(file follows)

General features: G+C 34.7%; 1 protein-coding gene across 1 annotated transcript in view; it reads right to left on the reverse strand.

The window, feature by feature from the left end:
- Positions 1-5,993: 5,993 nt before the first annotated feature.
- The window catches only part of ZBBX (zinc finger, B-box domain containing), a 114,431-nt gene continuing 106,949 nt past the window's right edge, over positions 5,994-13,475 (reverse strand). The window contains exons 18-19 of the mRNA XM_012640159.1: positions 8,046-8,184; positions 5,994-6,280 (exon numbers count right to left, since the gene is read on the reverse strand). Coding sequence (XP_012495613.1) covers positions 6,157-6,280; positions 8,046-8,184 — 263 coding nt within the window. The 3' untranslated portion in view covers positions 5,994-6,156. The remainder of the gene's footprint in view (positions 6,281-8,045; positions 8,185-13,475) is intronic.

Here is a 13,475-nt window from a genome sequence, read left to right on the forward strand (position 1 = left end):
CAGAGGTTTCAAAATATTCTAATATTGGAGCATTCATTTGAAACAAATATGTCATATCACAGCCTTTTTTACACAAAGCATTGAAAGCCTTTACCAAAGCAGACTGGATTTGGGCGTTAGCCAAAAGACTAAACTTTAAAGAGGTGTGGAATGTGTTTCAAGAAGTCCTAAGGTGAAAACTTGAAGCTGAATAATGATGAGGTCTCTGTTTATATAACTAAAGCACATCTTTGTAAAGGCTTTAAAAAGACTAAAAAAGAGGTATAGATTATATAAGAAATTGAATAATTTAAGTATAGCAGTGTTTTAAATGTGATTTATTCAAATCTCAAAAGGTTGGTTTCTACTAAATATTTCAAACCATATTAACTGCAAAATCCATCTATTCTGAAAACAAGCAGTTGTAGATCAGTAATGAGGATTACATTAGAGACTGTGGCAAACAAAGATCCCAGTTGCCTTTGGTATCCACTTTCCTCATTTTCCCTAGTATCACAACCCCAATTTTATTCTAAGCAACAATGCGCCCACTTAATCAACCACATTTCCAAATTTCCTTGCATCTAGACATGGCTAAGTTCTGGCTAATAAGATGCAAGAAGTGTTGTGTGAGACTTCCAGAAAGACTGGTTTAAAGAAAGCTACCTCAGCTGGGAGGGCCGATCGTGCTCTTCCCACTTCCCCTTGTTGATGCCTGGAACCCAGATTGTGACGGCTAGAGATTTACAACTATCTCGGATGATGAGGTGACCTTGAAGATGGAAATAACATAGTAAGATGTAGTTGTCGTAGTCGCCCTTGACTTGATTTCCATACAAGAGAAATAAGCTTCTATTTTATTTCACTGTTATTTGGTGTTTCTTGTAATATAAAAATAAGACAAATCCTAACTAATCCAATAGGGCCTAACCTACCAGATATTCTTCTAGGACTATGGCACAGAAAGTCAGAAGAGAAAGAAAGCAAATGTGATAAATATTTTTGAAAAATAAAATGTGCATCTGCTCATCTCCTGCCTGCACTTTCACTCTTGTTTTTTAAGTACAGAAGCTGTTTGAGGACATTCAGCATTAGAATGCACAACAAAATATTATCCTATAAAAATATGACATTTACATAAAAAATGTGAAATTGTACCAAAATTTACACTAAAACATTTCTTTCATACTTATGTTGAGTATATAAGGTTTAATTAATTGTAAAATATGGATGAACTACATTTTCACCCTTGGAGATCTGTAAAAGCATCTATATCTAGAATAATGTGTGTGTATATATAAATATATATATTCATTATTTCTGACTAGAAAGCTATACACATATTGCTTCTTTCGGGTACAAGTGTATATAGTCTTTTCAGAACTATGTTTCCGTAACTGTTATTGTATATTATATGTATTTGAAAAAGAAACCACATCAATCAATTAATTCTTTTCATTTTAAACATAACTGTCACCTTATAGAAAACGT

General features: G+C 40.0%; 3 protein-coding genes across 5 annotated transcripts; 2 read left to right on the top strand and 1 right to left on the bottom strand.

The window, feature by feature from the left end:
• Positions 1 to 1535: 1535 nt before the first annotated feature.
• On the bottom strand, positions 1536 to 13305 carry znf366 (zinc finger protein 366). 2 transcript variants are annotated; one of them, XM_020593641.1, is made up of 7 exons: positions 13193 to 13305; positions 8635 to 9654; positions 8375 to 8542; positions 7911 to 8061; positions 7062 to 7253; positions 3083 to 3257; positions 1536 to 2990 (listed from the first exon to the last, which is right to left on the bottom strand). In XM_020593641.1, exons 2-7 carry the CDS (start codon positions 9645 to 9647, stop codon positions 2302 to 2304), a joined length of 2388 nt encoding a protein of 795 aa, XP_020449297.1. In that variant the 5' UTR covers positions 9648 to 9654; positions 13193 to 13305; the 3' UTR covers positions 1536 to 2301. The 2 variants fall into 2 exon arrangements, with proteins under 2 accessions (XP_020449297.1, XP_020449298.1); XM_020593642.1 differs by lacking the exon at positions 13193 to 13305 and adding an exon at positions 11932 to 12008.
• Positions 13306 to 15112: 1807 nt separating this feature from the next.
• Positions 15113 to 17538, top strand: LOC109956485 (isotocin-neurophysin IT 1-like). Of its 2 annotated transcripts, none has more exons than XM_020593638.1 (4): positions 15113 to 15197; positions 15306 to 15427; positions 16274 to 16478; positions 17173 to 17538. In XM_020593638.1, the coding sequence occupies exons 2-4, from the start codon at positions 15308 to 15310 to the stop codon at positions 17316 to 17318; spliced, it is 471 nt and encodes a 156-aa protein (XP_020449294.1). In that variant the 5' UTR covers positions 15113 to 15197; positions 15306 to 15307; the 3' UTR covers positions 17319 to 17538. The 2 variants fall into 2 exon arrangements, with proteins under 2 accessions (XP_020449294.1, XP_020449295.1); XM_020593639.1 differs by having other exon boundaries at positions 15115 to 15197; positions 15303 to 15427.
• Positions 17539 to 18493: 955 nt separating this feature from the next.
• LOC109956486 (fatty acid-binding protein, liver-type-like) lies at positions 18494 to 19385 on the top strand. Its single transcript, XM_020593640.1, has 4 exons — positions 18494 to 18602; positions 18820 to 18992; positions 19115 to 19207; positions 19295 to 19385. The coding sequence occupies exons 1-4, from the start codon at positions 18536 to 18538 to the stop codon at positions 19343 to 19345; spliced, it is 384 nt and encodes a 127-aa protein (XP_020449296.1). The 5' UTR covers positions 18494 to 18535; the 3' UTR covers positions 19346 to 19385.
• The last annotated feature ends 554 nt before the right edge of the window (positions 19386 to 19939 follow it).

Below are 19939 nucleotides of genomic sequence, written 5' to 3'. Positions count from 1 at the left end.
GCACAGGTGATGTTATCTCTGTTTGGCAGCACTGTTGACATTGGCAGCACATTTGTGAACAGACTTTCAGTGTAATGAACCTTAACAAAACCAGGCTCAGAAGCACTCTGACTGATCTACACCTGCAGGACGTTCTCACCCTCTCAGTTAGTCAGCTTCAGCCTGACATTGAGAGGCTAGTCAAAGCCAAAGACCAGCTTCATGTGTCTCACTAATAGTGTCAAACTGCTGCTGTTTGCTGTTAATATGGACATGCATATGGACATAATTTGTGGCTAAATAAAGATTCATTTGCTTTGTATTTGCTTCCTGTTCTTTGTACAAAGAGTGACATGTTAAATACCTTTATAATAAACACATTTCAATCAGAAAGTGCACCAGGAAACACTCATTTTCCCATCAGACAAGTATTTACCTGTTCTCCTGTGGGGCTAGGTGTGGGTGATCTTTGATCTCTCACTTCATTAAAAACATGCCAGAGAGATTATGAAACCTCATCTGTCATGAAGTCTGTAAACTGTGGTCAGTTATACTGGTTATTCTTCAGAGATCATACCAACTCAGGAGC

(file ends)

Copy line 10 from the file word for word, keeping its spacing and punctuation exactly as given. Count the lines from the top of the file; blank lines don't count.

• On the bottom strand, positions 1536 to 13305 carry znf366 (zinc finger protein 366). 2 transcript variants are annotated; one of them, XM_020593641.1, is made up of 7 exons: positions 13193 to 13305; positions 8635 to 9654; positions 8375 to 8542; positions 7911 to 8061; positions 7062 to 7253; positions 3083 to 3257; positions 1536 to 2990 (listed from the first exon to the last, which is right to left on the bottom strand). In XM_020593641.1, exons 2-7 carry the CDS (start codon positions 9645 to 9647, stop codon positions 2302 to 2304), a joined length of 2388 nt encoding a protein of 795 aa, XP_020449297.1. In that variant the 5' UTR covers positions 9648 to 9654; positions 13193 to 13305; the 3' UTR covers positions 1536 to 2301. The 2 variants fall into 2 exon arrangements, with proteins under 2 accessions (XP_020449297.1, XP_020449298.1); XM_020593642.1 differs by lacking the exon at positions 13193 to 13305 and adding an exon at positions 11932 to 12008.